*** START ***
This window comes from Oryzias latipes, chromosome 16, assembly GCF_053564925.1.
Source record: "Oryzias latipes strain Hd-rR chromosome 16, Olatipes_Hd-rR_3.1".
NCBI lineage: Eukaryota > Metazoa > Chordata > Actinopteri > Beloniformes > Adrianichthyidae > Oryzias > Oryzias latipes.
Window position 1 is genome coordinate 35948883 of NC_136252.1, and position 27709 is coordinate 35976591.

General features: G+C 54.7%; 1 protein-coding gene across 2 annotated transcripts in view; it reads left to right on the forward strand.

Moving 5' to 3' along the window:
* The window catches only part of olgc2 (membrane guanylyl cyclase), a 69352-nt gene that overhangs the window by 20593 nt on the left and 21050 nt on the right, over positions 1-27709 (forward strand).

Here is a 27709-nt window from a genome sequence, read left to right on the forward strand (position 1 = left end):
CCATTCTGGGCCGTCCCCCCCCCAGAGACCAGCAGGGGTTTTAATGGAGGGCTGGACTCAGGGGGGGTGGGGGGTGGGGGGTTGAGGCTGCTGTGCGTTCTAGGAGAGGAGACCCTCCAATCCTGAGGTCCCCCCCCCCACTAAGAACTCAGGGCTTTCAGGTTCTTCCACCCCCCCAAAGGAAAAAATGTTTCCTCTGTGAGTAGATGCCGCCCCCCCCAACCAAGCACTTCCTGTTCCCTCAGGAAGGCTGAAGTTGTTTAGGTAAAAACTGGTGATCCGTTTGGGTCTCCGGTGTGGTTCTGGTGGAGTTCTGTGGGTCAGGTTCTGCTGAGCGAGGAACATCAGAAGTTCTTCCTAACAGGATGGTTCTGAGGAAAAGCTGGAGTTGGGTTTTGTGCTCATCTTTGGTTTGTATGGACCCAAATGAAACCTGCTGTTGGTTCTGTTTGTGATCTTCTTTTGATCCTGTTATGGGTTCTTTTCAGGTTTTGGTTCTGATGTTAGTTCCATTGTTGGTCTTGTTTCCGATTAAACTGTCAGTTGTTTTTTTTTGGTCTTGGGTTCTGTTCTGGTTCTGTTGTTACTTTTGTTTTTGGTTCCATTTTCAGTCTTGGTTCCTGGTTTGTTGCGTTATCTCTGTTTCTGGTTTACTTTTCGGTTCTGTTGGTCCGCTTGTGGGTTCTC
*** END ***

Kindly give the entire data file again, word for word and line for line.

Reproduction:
This window comes from Oryzias latipes, chromosome 16, assembly GCF_053564925.1.
Source record: "Oryzias latipes strain Hd-rR chromosome 16, Olatipes_Hd-rR_3.1".
NCBI lineage: Eukaryota > Metazoa > Chordata > Actinopteri > Beloniformes > Adrianichthyidae > Oryzias > Oryzias latipes.
Window position 1 is genome coordinate 35948883 of NC_136252.1, and position 27709 is coordinate 35976591.

General features: G+C 54.7%; 1 protein-coding gene across 2 annotated transcripts in view; it reads left to right on the forward strand.

Moving 5' to 3' along the window:
* The window catches only part of olgc2 (membrane guanylyl cyclase), a 69352-nt gene that overhangs the window by 20593 nt on the left and 21050 nt on the right, over positions 1-27709 (forward strand).

Here is a 27709-nt window from a genome sequence, read left to right on the forward strand (position 1 = left end):
CCATTCTGGGCCGTCCCCCCCCCAGAGACCAGCAGGGGTTTTAATGGAGGGCTGGACTCAGGGGGGGTGGGGGGTGGGGGGTTGAGGCTGCTGTGCGTTCTAGGAGAGGAGACCCTCCAATCCTGAGGTCCCCCCCCCCACTAAGAACTCAGGGCTTTCAGGTTCTTCCACCCCCCCAAAGGAAAAAATGTTTCCTCTGTGAGTAGATGCCGCCCCCCCCAACCAAGCACTTCCTGTTCCCTCAGGAAGGCTGAAGTTGTTTAGGTAAAAACTGGTGATCCGTTTGGGTCTCCGGTGTGGTTCTGGTGGAGTTCTGTGGGTCAGGTTCTGCTGAGCGAGGAACATCAGAAGTTCTTCCTAACAGGATGGTTCTGAGGAAAAGCTGGAGTTGGGTTTTGTGCTCATCTTTGGTTTGTATGGACCCAAATGAAACCTGCTGTTGGTTCTGTTTGTGATCTTCTTTTGATCCTGTTATGGGTTCTTTTCAGGTTTTGGTTCTGATGTTAGTTCCATTGTTGGTCTTGTTTCCGATTAAACTGTCAGTTGTTTTTTTTTGGTCTTGGGTTCTGTTCTGGTTCTGTTGTTACTTTTGTTTTTGGTTCCATTTTCAGTCTTGGTTCCTGGTTTGTTGCGTTATCTCTGTTTCTGGTTTACTTTTCGGTTCTGTTGGTCCGCTTGTGGGTTCTC